Latinx Startup Alliance aims to help entrepreneurs achieve their dreams

Founder of the Latinx Startup Alliance, Jesse Martinez spoke at Cal Lutheran about his organization and journey as an entrepreneur.


Founder of the Latinx Startup Alliance, Jesse Martinez spoke at Cal Lutheran about his organization and journey as an entrepreneur.

Alijah Hernandez, Reporter

Founder of the Latinx Startup Alliance, Jesse Martinez was invited to share his journey as an entrepreneur as part of the Entrepreneurship Speaker Series at California Lutheran University.

To start off Martinez’ discussion, “NADA is Impossible in Tech entrepreneurship,” Dean of the School of Management Gerhard Apfelthaler said the Latinx community is essential in the recovery of the U.S. economy.

If the Latino economy in the U.S. were its own sovereign country, it would be the eighth largest economy in the world, Apfelthaler said. 

“This country is exceptionally dependent upon the Latino community–dependent is the wrong word–it’s an integral part of our economy which puzzles me why we don’t see more Latino entrepreneurs,” Executive Director of the Steven Dorfman Center for Innovation and Entrepreneurship Mike Panesis said during the Zoom event.

Through the Latinx Startup Alliance, Martinez said he works to encourage and cultivate the Latinx entrepreneurial community. He said the journey that led him here started with him catching the startup bug.

After working in sales and computer networking, he resigned to launch his first startup, which was one of the first portals for the Latinx community. As they were raising funds for this startup, they didn’t close deals in time to make it a success.

“Although I didn’t earn an MBA with a piece of paper, I earned it by doing my first startup,” Martinez said during the Zoom event.

He said he continued his journey by working for corporate america, then started doing his own consulting from 2008 to 2010. In 2010, he decided to create another startup: the Latinx Startup Alliance. It is now going on 10 years of being around.

“It was out of a personal need that I had. It was out of a startup founder not being able to find the resources, so we launched this non-profit and little did we know this work would take me to the White House four times,” Martinez said.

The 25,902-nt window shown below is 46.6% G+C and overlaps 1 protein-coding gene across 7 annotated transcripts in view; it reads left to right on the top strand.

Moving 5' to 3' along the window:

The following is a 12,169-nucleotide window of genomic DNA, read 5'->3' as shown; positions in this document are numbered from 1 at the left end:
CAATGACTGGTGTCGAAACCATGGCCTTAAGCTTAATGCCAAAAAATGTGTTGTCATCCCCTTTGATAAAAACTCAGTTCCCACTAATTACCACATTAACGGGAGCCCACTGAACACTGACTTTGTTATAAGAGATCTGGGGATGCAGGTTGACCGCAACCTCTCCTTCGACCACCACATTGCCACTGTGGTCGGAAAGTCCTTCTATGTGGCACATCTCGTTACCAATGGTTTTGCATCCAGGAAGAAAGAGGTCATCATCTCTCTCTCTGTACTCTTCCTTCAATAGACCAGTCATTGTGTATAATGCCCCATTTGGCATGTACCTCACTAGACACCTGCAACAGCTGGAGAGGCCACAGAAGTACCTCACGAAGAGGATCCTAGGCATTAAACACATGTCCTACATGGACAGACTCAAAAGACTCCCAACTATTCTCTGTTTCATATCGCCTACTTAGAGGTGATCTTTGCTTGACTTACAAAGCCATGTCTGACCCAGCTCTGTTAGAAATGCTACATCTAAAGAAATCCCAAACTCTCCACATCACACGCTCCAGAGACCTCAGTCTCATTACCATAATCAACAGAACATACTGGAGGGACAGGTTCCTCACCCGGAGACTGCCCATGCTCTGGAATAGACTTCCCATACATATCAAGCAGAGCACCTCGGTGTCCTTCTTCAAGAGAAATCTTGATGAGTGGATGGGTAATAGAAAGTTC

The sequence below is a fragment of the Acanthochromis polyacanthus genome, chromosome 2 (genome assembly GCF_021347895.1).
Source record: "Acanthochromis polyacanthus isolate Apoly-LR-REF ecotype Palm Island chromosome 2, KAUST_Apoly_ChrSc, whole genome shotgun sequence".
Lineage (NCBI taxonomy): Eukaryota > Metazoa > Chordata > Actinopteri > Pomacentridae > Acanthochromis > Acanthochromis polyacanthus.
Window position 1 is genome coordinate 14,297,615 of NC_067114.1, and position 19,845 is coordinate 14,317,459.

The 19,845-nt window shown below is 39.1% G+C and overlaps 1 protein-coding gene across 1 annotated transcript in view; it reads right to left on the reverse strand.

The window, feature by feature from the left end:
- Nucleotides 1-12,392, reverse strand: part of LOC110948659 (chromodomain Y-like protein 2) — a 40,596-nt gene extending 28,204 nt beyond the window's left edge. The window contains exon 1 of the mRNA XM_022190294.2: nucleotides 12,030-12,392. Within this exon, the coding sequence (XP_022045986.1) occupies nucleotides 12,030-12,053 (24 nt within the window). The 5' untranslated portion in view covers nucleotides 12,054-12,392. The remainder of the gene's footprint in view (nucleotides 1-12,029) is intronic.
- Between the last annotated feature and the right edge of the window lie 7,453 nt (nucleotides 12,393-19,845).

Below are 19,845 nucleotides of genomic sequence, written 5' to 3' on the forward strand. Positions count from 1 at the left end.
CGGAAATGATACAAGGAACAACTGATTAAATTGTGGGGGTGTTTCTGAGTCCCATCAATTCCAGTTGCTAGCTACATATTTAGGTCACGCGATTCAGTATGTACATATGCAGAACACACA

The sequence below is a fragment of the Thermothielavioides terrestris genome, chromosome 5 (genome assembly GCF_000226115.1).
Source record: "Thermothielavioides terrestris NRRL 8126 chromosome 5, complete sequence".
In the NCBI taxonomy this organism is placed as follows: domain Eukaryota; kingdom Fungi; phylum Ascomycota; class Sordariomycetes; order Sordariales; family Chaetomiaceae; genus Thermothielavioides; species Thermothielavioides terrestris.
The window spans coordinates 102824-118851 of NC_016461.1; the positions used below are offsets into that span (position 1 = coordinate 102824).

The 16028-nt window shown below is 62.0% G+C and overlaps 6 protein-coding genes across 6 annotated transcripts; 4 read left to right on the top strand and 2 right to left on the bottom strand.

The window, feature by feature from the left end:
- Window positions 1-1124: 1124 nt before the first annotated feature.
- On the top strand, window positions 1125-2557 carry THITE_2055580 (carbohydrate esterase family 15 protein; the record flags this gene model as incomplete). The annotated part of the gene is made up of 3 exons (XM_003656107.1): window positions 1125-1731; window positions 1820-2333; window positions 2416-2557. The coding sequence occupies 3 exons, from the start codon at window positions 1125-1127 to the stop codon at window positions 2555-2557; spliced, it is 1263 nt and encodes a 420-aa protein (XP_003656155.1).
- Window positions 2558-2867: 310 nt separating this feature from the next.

Martinez said the Latinx Startup Alliance has worked over the years to create awareness around what tech is, the meaning of it and the opportunities around it. He has also found a way to make founders’ journeys less lonely by connecting like founders together.

He said Latinx Startup Alliance works to offer startups connections through Facebook, access to TechCrunch, and other tools and guidance a founder may need in their journey. They also prioritize the acceleration of startups by mentoring and providing the guidance necessary to founders in order to build up their startups.

Martinez said he concerns himself with questions like how the company can get more Latinx founders started, how they can give them access to capital, how they can get Latinos into venture capital and what their abilities are to raise their own funds. He said he is able to better support founders because now there are more resources available.

To new entrepreneurs, he advised thinking of ways to give back, help others and be anything from a mentor to a sponsor for others. He said another key is to make sure you’re always asking for advice and asking questions.

“I think the biggest takeaway with all the applicants I’ve worked with is it’s okay to fail. Make sure you take those lessons learned from that failure and apply it to whatever else you’re working on next,” Martinez said.

The Entrepreneurship Speaker Series was created by the Steven Dorfman Center for Innovation and Entrepreneurship.

“It’s a space for entrepreneurs to share stories,” Community Manager of HUB 101 Kristin Bell said in a phone interview. “That includes their challenges, successes, any obstacles they’ve overcome, and lessons they’ve learned.”